A star deep in the constellation of Centaurus is located at a distance of about 50 light years away from Earth.
This star is quite unique so astronomers nicknamed it as 'Lucy'.
This star is also known as V886 Centauri and BPM 37093. It is an ordinary white dwarf star. But it seems that some specialties are present in this star.
As many of you know, a white dwarf hot cinder occurs when a star uses up its nuclear fuel and dies briefly.
It is composed mostly of carbon and oxygen and is surrounded by a layer of hydrogen and helium gases.
In 1992, it was discovered that Lucy pulsates as a result of its core temperature falling below 12,000 degrees Fahrenheit (6,600 Celsius).
In the year 1995, scientists decided to use Lucy for an experiment. Scientists wanted to see what it was made of.
This experiment was performed using star pulsations to see if the crystallization theory is true.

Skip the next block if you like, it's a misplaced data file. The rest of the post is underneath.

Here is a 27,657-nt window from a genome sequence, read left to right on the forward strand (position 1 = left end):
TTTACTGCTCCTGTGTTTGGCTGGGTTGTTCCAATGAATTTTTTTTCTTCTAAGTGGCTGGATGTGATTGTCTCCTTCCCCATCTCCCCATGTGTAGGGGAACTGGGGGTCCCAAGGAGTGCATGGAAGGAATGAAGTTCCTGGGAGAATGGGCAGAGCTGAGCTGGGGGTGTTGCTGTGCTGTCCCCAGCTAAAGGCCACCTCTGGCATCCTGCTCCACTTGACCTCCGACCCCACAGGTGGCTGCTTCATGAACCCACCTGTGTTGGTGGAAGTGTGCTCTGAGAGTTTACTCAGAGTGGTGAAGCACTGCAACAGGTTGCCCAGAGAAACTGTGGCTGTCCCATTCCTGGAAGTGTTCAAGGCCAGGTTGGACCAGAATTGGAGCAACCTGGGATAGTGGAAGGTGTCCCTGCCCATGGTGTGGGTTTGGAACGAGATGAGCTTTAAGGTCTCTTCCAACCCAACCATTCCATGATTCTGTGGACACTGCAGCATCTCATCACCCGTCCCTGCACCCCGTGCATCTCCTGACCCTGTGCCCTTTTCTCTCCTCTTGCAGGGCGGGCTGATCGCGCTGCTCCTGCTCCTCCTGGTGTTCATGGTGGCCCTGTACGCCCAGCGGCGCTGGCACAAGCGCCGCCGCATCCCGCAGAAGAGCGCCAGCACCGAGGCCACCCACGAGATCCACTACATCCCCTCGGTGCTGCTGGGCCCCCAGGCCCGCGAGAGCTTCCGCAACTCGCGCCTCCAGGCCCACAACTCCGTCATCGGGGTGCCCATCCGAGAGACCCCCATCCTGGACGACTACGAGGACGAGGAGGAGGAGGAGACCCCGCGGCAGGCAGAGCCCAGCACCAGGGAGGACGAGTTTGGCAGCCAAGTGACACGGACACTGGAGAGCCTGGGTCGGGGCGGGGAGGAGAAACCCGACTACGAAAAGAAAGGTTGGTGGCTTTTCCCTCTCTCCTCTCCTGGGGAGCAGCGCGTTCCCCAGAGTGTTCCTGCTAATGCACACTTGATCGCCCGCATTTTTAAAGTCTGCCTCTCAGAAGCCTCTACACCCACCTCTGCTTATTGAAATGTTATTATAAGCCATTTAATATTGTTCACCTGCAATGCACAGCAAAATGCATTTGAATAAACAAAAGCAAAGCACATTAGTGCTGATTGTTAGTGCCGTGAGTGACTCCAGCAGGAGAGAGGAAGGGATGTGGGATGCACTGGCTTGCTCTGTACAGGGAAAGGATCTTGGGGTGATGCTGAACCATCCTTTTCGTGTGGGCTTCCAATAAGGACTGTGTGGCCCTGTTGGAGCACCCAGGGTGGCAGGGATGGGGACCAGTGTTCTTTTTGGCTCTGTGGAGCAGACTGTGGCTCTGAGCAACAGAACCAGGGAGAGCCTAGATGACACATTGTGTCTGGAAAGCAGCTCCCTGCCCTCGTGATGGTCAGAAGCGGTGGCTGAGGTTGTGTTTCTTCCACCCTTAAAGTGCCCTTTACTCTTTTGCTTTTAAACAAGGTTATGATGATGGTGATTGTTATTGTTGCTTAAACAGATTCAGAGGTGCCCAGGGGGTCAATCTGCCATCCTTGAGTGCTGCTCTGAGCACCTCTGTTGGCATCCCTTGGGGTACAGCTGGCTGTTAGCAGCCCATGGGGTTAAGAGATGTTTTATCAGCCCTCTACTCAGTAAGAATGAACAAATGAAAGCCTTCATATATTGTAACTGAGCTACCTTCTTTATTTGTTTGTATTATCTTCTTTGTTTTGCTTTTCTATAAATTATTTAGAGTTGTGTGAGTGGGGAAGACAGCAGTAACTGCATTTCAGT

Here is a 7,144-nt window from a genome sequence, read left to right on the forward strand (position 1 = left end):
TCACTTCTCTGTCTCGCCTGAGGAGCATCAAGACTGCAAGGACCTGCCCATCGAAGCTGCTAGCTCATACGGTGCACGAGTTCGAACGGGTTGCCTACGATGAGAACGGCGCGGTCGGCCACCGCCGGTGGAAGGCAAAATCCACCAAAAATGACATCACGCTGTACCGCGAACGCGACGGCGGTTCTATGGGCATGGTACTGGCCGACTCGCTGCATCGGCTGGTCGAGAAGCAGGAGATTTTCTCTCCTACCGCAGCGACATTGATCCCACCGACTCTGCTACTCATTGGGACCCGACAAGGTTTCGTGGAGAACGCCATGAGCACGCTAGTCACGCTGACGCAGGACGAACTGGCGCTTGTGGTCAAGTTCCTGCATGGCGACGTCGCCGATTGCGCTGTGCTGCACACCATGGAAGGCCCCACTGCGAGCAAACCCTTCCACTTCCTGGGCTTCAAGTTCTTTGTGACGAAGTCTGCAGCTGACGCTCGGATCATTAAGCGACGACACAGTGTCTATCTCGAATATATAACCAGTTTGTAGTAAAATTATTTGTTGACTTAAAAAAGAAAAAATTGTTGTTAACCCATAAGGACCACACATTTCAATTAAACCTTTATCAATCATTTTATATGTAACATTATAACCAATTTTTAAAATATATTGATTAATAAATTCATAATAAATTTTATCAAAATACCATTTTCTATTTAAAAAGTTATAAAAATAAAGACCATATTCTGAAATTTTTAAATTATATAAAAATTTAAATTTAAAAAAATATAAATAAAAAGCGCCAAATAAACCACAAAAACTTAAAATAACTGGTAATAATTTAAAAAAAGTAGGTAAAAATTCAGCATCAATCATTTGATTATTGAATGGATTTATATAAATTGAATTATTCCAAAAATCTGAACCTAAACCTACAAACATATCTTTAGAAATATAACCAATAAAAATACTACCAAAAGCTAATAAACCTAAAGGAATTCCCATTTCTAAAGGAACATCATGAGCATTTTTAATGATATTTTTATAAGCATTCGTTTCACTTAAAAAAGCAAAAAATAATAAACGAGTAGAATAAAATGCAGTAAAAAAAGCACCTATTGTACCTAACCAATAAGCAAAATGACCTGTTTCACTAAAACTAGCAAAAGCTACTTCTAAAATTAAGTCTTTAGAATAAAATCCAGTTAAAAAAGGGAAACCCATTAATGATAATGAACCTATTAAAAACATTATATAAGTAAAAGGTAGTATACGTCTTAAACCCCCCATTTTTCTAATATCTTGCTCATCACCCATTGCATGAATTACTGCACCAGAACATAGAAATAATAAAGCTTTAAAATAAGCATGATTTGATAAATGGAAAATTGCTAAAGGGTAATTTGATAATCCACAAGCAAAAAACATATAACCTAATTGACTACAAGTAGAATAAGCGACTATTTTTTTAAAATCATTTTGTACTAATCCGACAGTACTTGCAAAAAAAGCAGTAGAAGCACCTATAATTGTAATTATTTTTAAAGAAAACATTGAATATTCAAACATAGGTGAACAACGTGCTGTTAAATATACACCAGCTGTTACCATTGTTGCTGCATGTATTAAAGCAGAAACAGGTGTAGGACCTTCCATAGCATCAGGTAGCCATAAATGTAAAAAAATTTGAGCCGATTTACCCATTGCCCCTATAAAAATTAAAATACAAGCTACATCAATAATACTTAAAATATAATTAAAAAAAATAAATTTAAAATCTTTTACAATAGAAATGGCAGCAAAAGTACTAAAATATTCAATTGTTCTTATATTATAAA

The process that was used is called "asteroidology" or "stellar seismology", which uses a star's frequency spectra to determine what the true nature of the star's structure is.
This is similar to how geologists study the Earth's interior during earthquakes.
Scientists had found that about 90% of Lucy's mass had crystallized, and since Lucy's inner core is composed mostly of carbon, this could mean only one.
Lucy is the biggest diamond?
Lucy is a 10 billion trillion trillion carat and about 2500 miles across diamond.
Not only is this diamond forever but it also breaks the record of the last diamond to hold the golden jubilee record at 546 carats.
It is theorized that our Sun will one day go through the same phase as Lucy.
When it loses its outer shell and becomes a white dwarf, it too will crystallize and survive the end of its days in spectacular form, enjoying its diamond jubilee.